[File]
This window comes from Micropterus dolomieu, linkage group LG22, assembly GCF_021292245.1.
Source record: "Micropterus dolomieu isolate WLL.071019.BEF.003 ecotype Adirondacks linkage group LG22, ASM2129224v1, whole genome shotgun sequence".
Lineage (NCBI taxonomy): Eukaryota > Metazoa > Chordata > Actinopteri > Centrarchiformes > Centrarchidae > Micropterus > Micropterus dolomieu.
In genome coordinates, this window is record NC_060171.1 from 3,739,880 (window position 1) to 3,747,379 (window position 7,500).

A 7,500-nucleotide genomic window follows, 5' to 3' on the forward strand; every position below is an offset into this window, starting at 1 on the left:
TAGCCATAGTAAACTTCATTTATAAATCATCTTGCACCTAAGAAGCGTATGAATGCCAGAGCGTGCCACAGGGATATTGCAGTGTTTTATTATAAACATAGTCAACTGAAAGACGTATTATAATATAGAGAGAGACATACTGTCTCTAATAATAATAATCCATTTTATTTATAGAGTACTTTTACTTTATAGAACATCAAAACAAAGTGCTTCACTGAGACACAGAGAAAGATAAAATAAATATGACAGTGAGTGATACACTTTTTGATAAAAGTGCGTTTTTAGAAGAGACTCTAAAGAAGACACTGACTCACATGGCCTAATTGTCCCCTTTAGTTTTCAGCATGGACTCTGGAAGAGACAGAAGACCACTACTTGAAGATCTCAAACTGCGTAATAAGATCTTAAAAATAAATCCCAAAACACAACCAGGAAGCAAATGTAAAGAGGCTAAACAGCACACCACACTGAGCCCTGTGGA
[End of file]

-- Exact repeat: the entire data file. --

This window comes from Micropterus dolomieu, linkage group LG22, assembly GCF_021292245.1.
Source record: "Micropterus dolomieu isolate WLL.071019.BEF.003 ecotype Adirondacks linkage group LG22, ASM2129224v1, whole genome shotgun sequence".
Lineage (NCBI taxonomy): Eukaryota > Metazoa > Chordata > Actinopteri > Centrarchiformes > Centrarchidae > Micropterus > Micropterus dolomieu.
In genome coordinates, this window is record NC_060171.1 from 3,739,880 (window position 1) to 3,747,379 (window position 7,500).

A 7,500-nucleotide genomic window follows, 5' to 3' on the forward strand; every position below is an offset into this window, starting at 1 on the left:
TAGCCATAGTAAACTTCATTTATAAATCATCTTGCACCTAAGAAGCGTATGAATGCCAGAGCGTGCCACAGGGATATTGCAGTGTTTTATTATAAACATAGTCAACTGAAAGACGTATTATAATATAGAGAGAGACATACTGTCTCTAATAATAATAATCCATTTTATTTATAGAGTACTTTTACTTTATAGAACATCAAAACAAAGTGCTTCACTGAGACACAGAGAAAGATAAAATAAATATGACAGTGAGTGATACACTTTTTGATAAAAGTGCGTTTTTAGAAGAGACTCTAAAGAAGACACTGACTCACATGGCCTAATTGTCCCCTTTAGTTTTCAGCATGGACTCTGGAAGAGACAGAAGACCACTACTTGAAGATCTCAAACTGCGTAATAAGATCTTAAAAATAAATCCCAAAACACAACCAGGAAGCAAATGTAAAGAGGCTAAACAGCACACCACACTGAGCCCTGTGGA